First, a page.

Reviewed by: Jody O. Morris
Date posted: 05/05/2013
Talking with Mormons: An Invitation to Evangelicals, by Richard Mouw. Published by Eerdmans, 2012. Paperback, 107 pages, list price $12.00. Reviewed by OP pastor Jody O. Morris.
Richard Mouw is the president and professor of Christian philosophy at Fuller Seminary in Pasadena, California. He is a self-professed Calvinist and was once a member of the Christian Reformed Churches. He writes from an "evangelical perspective" (p. 3). He is also well known among Mormons and Mormon scholars. I appreciate the advice that he gives to evangelicals on how to engage Mormons. I recommend this book to anyone who is interested in this subject.
Mouw's "main concern" in the first part of his book is "to nurture friendlier relations with the Mormon community" (p. 43). The last half of the book deals more with engaging Mormons on theological matters.
Mouw's conciliatory tone comes out early in the book. On page 3, he describes an apology he made to Mormons "for the way we evangelicals have often treated them." Mouw also distances himself from evangelical leaders who have spoken harshly of Mormons. He describes a presentation that Walter Martin (author of The Kingdom of the Cults) gave in a small church in 1965 that both he and a young Mormon happened to be attending. Mouw writes, "I came away from that encounter convinced that Martin's theological critique of Mormonism was correct on the basic points at issue. But I also left the church that night with a nagging sense that there was more to be said, and that the way to let it be said was captured in the young Mormon's complaint, 'You are not even trying to understand!'" (p. 9). Mouw offers an argument for calling Mormonism a "new religious movement" rather than a "cult" (p. 30).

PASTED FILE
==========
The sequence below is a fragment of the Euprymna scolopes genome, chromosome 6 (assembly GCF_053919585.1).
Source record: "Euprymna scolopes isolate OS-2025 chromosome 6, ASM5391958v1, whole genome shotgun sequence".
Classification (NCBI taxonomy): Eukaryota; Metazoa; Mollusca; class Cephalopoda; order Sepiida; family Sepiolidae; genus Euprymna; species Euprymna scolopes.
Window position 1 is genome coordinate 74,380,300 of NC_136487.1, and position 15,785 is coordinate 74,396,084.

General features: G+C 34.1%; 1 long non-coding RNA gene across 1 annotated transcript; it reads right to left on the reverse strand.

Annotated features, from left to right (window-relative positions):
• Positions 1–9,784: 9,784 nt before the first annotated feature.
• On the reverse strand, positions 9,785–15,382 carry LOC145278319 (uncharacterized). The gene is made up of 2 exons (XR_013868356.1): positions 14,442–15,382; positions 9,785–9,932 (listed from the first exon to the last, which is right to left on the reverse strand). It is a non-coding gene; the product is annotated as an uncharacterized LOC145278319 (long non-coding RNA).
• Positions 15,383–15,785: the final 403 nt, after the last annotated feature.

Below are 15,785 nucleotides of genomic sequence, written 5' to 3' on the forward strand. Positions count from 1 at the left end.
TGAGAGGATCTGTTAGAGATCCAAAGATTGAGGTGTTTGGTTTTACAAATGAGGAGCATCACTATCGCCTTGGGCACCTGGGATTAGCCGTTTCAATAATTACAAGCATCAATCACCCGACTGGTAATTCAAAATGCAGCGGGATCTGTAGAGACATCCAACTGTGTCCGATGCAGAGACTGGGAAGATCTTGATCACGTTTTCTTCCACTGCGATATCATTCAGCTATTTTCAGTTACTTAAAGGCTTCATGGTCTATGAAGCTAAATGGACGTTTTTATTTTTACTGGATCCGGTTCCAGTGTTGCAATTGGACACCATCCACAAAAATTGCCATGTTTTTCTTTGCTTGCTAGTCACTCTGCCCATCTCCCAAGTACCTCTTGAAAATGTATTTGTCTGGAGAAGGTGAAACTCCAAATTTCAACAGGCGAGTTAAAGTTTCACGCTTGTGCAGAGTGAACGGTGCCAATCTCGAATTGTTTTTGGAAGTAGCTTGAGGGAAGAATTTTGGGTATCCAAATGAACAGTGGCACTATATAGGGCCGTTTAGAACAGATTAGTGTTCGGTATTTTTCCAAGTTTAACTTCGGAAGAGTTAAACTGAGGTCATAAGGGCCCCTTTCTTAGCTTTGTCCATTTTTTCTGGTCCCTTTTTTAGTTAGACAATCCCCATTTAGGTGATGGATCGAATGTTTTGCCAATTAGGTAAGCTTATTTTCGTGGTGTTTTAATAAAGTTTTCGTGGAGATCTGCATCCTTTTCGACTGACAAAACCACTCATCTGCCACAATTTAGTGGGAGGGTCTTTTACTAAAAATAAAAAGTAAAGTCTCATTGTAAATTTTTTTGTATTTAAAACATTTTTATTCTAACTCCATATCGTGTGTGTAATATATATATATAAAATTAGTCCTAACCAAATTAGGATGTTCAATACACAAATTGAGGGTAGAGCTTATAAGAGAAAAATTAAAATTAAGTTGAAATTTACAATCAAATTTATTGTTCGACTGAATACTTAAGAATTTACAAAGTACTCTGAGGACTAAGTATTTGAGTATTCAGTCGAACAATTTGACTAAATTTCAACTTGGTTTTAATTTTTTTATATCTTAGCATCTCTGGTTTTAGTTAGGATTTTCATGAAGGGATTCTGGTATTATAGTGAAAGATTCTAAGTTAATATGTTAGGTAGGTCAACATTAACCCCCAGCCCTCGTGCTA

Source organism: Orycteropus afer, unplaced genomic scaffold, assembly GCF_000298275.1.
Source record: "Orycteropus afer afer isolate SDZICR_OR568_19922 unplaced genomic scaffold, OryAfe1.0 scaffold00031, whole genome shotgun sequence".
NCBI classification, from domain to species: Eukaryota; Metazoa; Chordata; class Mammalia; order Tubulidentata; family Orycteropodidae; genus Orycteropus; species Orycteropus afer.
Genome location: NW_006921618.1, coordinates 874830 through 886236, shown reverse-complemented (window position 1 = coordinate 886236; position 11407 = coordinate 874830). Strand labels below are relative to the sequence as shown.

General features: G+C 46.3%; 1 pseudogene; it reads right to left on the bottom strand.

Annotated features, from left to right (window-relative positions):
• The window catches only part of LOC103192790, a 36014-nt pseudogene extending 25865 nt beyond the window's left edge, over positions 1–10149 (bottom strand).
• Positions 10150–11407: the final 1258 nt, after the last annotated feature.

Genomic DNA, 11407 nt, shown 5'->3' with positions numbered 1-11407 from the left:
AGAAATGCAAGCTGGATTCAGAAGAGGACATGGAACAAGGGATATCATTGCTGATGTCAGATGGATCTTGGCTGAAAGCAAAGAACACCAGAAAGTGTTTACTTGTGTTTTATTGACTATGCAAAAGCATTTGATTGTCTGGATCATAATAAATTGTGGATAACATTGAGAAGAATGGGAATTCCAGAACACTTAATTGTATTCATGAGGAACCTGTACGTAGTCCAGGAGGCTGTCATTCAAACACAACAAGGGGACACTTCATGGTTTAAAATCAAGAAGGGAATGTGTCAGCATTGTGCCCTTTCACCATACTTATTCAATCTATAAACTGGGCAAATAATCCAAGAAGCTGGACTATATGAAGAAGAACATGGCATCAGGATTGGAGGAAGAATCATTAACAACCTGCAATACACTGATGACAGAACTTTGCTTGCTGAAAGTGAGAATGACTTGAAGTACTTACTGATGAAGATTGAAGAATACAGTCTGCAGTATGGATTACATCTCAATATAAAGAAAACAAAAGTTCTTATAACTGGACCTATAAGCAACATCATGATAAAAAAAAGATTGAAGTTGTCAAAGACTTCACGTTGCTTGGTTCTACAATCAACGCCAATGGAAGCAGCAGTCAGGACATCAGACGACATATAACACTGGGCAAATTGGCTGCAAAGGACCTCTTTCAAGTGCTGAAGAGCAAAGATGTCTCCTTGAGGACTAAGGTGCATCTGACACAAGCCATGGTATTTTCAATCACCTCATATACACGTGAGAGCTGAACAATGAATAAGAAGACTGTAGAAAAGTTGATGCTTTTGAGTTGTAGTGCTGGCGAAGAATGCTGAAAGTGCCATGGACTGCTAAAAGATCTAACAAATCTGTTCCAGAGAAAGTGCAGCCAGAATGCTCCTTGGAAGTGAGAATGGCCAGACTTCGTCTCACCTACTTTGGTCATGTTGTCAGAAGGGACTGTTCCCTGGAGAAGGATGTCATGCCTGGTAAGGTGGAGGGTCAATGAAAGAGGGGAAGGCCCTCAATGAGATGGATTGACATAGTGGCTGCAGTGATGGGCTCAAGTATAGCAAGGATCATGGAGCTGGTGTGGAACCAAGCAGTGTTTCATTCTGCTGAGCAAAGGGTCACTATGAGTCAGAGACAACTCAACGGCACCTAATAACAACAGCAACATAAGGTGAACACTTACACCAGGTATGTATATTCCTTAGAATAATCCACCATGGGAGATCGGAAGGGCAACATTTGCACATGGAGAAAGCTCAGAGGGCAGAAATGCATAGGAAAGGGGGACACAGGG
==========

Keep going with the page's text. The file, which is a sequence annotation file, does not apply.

As Mouw approaches the theological issues surrounding Mormonism, he asks whether there could be some Mormons who are wrong in their theology but truly Christian through faith in Christ. While he agrees they are confused about Christ, he still thinks their faith could be genuine. In making his case, he cites a footnote in which Charles Hodge expresses his belief that liberal theologian Friedrich Schleiermacher was a true Christian (p. 35).
I leave Mouw's theological reflections in the chapters entitled "The Same Jesus?" and "What about Joseph Smith?" to the discerning reader. I conclude with a question he has for the Mormon with sincere faith: "Given your obviously sincere love of the Savior in whom you're trusting for your salvation, is the theology you teach capable of sustaining that trust?" (p. 58).